I started doing triathlons as a way to celebrate my health, and then as a way to honor Beth.  So it all came together: illness, health, loss, strength, friendship.  Swimming, biking, running.  Though illness is still a big part of the story, I don’t think the book belongs in the category of “illness memoir” anymore.

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Writing

A Horse With No Name

When I was twenty-three, on vacation in New Zealand, I was thrown from a horse.  Not thrown, actually.  I fell off.  Slid off.  But it sounds better to say thrown.  More badass and athletic.

We’d decided to go on a guided horseback ride, my sister and brother-in-law and I.  Our other choice for the day’s activity was to swim with seals, but that was more expensive, or all booked up, I can’t remember.  The horseback ride was pretty, the horses walking and trotting and cantering, just for a quick minute, on trails through low hills in countryside that looked a lot like the Pacific Northwestern United States, where I would move four months later, though I didn’t know it yet.  Despite my general fear of horses, I had a good time.

At the end of the ride, the guide’s horse walked over to a field by the little hay barn where we’d started, and stopped.  My sister’s horse did the same, and then Andy’s, with mine bringing up the rear.  Only mine didn’t stop at the field like the other horses.  He steered left, aiming for the pile of hay outside the barn.  I was hungry after our long ride, so it made sense that the horse was too, given that he’d done all the work.  I let him walk over to the hay pile, where I figured I’d dismount with the same grace the guide had dismounted from hers.

Only he didn’t stop.  There was another horse over by the stable, eating her own hay, and my horse, due to a horse-crush or the desire to have the hay piles all to himself or I-don’t-know-what, ran at the other horse.  A short chase ensued, the pursued horse bolting for the little hay barn, and my horse following at a gallop.  Continue reading

Writing

It’s Not (Just) About the Doping

This morning I woke a few minutes before my alarm, so I was fully alert, in that pre-caffeine way, when the radio clicked on, the NPR commentator delivering news I’d been waiting for: Yesterday Lance Armstrong announced he’s stepping down from his role as chairman of the Livestrong Foundation.  “Good,” I said, not very quietly, to my still-waking husband.  We’ve supported Livestrong through donations.  The backpack I use to cart around my laptop is a Livestrong backpack, given to my husband for being such a good fundraiser for the cycling event he did with their organization.  I’ve wanted them to remove Armstrong as chair ever since the United States Anti-Doping Agency went public with evidence that Armstrong was the ringleader of what it calls “the most sophisticated doping program in recent sports history.”  Much of the USADA’s evidence comes from Armstrong’s teammates, who testified of Armstrong demanding that they dope in order to help him win.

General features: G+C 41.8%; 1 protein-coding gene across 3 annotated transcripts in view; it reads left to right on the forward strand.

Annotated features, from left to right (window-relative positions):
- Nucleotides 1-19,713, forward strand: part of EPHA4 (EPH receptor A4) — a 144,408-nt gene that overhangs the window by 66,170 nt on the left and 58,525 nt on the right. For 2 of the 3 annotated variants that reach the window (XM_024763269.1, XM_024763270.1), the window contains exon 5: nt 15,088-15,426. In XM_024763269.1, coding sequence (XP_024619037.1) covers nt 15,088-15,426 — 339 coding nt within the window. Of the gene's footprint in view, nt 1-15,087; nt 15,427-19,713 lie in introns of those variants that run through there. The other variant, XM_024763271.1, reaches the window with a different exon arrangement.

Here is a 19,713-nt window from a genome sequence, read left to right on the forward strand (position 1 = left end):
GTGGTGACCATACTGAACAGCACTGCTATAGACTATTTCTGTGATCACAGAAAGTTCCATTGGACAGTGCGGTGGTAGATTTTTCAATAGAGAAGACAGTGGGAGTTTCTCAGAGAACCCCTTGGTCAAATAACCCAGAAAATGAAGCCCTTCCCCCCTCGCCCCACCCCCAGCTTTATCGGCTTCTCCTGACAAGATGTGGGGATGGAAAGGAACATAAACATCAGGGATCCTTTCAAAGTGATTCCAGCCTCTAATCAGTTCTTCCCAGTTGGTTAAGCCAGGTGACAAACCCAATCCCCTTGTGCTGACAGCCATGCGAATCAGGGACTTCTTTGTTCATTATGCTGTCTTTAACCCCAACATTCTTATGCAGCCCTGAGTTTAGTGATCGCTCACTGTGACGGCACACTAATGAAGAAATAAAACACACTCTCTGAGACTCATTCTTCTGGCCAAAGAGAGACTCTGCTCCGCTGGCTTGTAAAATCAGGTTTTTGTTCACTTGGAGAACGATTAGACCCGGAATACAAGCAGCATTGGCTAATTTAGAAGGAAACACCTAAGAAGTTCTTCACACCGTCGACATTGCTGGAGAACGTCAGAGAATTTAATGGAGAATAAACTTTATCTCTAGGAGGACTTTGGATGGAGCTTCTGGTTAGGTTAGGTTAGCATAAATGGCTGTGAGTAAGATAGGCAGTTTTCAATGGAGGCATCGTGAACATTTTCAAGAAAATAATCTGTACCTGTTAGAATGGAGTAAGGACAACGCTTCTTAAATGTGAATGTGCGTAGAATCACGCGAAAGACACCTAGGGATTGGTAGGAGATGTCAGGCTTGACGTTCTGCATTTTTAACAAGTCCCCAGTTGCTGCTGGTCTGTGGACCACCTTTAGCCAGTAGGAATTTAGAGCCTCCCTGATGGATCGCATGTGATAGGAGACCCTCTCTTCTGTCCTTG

Armstrong denies the allegations, and, not surprisingly, still has many supporters, even in the face of a 200-page report of evidence against him.  He’s already lost his seven Tour de France titles, and been banned from competitive cycling for the rest of his life.  Today he lost his Nike sponsorship; other companies are likely to follow suit.

As a mild cycling fan, none of this would bother me too much.  Doping is rampant in many sports, I’m learning, and it’s unsurprising that a cycling star would turn out to be on The Juice.

It’s the Mom in me that’s upset about this news.  Specifically, the Mom of a five-year-old boy who looks like he might be something of a sports star himself.  It’s too soon to tell, of course, but he’s been turning heads at the park ever since he learned to dribble a soccer ball at the age of two, and self-reports that he always wins the running races in gym class.  He’s adopted, which is not really relevant to the story, except to say that, if he did share genetic material with my husband and me, we wouldn’t be having this conversation.  Continue reading

Writing

Day 11: “I Don’t Ride in a Car Anymore”

Day 11 (Monday 10/15)

A very rainy Sunday evening saw Wiley and I in the living room, bent over our calendars.  We were figuring out the week’s schedule: exercise, kid pickup, birthday parties and soccer games and date night.  For the month of October, my Mondays look like this: put Caleb on the school bus, drop Helen at preschool, get myself to Greenwood and carpool to and from Burien to tutor, then get home with a bit of time to spare before Caleb’s school bus pulls up at the end of our block.